S02E11 (25 November 1970). Written by Elwyn Jones, directed by David Sullivan Proudfoot
Sergeant Jackson has been studying a number of recent high-profile burglaries and has found a curious pattern. Every night that a major break-in occurred, in roughly the same area there were several smaller ones. These were trivial affairs though – a bottle of wine in one house, a lighter taken from a corner shop, etc. It’s a curious state of affairs – why go to all that bother just to steal trinkets? But John Watt doesn’t have a great deal of time to ponder, as his wife Jean (Gay Hamilton) is unable to find her watch and then discovers that their home-made pâté has vanished from the fridge. The evidence is unmistakable, Watt is the latest victim ….
At the start of the story, Evans (after hearing about the lighter stolen from the corner shop) tells the proprietor that whilst it appears to be a trivial matter, it’ll be stored away and collated for future reference. And it doesn’t take long before we see his words come true – on its own the theft of a lighter is meaningless, but when it’s plotted with the other robberies it becomes of great significance.
The burglary at Watt’s house is an interesting development. Because this is a story centred around the police investigation (we don’t see the criminals until we’re well into the episode) it poses several questions. Is it simply a coincidence that Watt was targeted or does our burglar have a sense of humour? The drip, drip of information continues when it’s revealed that several witnesses reported seeing a police officer outside various properties, including Watt’s house, in the early hours of the morning. Barlow reacts with a spasm of anger at the thought that one of their own might be responsible.
He’s also angry – although it’s done slightly tongue in cheek – when he learns that the Watt’s pâté has been stolen. They had been planning to dish it up for Barlow that evening! Their dinner party goes ahead, although Watt grumbles that the shop-bought pâté just isn’t the same. The sight of Jean Watt, as well as their slightly awkward dinner party, gives us a few nice off-duty moments of colour. All of the Task Force officers, but especially Barlow and Watt, are so focused and driven that it’s often hard to imagine they have any home life at all.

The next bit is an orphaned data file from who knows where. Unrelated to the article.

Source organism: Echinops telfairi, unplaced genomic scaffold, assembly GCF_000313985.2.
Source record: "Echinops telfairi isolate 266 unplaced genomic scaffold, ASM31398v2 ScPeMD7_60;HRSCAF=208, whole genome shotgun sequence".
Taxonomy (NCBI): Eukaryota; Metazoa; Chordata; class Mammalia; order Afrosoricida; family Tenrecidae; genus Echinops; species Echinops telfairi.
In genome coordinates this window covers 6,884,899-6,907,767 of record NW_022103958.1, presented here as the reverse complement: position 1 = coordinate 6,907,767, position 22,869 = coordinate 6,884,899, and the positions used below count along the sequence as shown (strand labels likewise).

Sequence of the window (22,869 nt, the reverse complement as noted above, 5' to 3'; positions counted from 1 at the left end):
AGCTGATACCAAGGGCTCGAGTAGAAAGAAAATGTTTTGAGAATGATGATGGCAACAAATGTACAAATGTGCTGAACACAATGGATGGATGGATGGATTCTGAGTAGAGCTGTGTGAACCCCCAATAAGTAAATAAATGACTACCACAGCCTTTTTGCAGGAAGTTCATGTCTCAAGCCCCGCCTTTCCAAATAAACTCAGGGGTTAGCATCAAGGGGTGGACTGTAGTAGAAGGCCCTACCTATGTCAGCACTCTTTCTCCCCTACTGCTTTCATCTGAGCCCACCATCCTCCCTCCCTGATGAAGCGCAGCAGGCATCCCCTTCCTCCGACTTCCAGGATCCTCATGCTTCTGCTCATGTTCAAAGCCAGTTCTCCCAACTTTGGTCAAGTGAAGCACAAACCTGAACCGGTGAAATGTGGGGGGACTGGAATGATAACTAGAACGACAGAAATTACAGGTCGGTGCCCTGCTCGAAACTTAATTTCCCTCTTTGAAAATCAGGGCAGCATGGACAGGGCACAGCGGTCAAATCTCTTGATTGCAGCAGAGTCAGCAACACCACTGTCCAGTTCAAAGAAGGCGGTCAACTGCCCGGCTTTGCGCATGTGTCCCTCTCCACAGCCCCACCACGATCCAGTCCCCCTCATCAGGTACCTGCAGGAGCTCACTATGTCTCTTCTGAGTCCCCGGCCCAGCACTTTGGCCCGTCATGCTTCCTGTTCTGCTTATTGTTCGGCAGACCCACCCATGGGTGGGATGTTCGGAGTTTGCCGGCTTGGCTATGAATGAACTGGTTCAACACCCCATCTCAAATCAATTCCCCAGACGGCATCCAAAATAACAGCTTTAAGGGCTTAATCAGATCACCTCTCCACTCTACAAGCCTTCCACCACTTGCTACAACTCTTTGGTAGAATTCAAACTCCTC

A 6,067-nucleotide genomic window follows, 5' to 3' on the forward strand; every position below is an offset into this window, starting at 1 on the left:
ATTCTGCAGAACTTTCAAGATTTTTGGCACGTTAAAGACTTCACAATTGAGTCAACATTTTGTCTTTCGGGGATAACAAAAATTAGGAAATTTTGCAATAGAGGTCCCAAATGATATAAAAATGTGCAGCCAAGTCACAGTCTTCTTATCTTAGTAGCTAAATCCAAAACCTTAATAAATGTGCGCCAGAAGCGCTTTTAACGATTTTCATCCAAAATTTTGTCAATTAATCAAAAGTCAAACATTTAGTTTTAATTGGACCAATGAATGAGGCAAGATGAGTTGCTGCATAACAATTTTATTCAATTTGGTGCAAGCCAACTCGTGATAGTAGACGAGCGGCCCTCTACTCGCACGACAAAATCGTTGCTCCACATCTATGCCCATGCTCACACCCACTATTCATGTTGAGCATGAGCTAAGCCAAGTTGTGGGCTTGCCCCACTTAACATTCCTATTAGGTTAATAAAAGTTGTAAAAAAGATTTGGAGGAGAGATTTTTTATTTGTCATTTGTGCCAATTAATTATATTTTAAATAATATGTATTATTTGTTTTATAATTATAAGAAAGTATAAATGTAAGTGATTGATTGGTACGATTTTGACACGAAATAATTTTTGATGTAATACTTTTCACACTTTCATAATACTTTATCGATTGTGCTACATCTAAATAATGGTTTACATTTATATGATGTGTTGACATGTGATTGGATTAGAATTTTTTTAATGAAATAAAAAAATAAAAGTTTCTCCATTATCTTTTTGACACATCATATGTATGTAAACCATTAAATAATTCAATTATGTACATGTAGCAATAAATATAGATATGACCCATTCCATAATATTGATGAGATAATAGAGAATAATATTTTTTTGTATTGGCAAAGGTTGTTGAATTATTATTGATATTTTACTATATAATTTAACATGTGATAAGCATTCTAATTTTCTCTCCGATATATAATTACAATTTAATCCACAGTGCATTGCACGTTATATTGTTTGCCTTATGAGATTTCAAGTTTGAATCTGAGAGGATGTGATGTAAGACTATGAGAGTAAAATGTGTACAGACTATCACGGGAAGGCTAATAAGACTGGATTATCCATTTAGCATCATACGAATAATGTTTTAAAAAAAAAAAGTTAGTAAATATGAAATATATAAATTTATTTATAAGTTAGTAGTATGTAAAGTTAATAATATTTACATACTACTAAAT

One of the witnesses who saw what appeared to be a police officer acting suspiciously is young Timothy (David Arnold). Arnold gives an extraordinary performance. Timothy (he doesn’t like being called Tim and tells Evans and Barlow so on different occasions) might be the son of a greengrocer, but he’s remarkably well-spoken, polite and logical. It’s hard to imagine children like him ever existed and it’s a little curious why a more naturalistic performance wasn’t sought, but the dialogue suggests Arnold was playing the role the way it was written.
His interview with Evans is a bit of a treat and Evans also has a memorable encounter with one of Watt’s neighbours. She was burgled six months ago and cynically tells him that she never had all this fuss made (but since John Watt is a policeman he has the red-carpet treatment). Evans protests that that’s not the case, but she’s not in a listening mood. She proves to be of value though, as she’s the first to link a policeman to the crimes. When Evans presses her to describe the man, she tactlessly states that the man wasn’t as stout as Evans! Timothy’s evidence also comes up trumps when he begins to have second thoughts about whether it was a policeman he saw after all.
The Task Force manage to track down a suspect suspiciously easy, which begs a rather obvious question – why haven’t they done so before? It surely can’t be just because John Watt has now become a victim? And the reveal that the villains were only pretending to be police officers is maybe not too great a shock – bent coppers existed at the time, but they didn’t turn up very often in SS:TF.
One story weakness is that it’s never explained why they carried out the small burglaries which netted nothing of value. It seems an unnecessary risk for no gain, unless they were simply doing it for kicks. But they were hardly kids, so that suggestion is slightly difficult to swallow.
Collation is decent rather than outstanding, but there are several areas of interest, not least John Watt’s undercover work (complete with a rather clumsy looking instamatic camera). David Lloyd Meredith is on good form throughout – whether it’s tangling with young Timothy or sharing an observation car with Barlow. For example, Evans can’t resist a chuckle when he learns that the codeword for the operation is pâté! And when Timothy’s attacked by the fake copper, watch the way that Barlow deals with him. It’s certainly not gentle ….